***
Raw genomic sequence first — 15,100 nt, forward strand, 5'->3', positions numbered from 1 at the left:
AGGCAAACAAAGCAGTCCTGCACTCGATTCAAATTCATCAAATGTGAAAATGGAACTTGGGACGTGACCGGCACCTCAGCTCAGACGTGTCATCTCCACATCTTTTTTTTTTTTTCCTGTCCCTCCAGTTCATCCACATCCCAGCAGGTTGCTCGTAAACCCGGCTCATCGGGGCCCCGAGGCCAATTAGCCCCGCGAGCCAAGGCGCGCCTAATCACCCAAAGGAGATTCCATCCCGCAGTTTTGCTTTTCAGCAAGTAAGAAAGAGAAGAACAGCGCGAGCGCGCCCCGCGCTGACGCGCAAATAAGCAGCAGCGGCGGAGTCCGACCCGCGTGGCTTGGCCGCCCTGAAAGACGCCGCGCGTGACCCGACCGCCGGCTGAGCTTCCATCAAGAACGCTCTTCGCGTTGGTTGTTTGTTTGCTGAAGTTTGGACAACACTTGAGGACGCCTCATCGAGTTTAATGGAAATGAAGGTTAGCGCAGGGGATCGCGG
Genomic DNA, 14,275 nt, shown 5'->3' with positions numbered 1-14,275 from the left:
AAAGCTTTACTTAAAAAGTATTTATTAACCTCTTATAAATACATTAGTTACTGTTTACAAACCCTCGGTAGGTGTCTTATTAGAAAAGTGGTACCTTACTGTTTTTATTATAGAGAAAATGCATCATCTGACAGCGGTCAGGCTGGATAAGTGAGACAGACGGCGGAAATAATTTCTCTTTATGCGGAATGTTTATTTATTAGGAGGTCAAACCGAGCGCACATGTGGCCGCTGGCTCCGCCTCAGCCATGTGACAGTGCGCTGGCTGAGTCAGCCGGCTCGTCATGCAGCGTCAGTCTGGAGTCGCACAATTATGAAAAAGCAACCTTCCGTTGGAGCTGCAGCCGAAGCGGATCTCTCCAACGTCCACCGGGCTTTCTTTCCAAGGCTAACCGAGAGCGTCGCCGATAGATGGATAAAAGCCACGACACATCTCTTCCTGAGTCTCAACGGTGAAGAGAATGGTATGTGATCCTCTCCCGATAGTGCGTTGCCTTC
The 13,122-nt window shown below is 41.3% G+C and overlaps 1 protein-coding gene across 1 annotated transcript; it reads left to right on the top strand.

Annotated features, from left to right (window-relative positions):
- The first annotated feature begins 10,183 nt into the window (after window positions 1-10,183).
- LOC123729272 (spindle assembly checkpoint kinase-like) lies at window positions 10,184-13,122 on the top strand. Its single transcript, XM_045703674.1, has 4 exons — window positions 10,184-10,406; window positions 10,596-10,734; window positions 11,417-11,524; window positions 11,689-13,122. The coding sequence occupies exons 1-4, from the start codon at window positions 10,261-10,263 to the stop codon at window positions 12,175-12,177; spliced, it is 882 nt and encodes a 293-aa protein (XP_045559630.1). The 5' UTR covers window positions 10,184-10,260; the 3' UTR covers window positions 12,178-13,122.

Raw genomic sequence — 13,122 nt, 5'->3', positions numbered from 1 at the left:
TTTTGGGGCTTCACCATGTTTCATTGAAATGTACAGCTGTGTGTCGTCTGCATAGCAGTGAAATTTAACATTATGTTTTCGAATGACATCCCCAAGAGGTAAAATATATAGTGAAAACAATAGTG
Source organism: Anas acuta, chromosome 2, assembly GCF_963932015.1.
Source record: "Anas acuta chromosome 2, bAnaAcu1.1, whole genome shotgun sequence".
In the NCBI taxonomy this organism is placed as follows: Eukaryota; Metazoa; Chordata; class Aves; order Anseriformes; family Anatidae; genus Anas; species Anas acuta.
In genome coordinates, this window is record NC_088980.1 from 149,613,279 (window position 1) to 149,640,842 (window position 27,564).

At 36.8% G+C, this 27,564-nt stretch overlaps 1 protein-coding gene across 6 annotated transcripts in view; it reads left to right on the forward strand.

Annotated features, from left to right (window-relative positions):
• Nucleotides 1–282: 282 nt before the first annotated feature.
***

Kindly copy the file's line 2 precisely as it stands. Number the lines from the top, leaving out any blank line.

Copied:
AGGCAAACAAAGCAGTCCTGCACTCGATTCAAATTCATCAAATGTGAAAATGGAACTTGGGACGTGACCGGCACCTCAGCTCAGACGTGTCATCTCCACATCTTTTTTTTTTTTTCCTGTCCCTCCAGTTCATCCACATCCCAGCAGGTTGCTCGTAAACCCGGCTCATCGGGGCCCCGAGGCCAATTAGCCCCGCGAGCCAAGGCGCGCCTAATCACCCAAAGGAGATTCCATCCCGCAGTTTTGCTTTTCAGCAAGTAAGAAAGAGAAGAACAGCGCGAGCGCGCCCCGCGCTGACGCGCAAATAAGCAGCAGCGGCGGAGTCCGACCCGCGTGGCTTGGCCGCCCTGAAAGACGCCGCGCGTGACCCGACCGCCGGCTGAGCTTCCATCAAGAACGCTCTTCGCGTTGGTTGTTTGTTTGCTGAAGTTTGGACAACACTTGAGGACGCCTCATCGAGTTTAATGGAAATGAAGGTTAGCGCAGGGGATCGCGG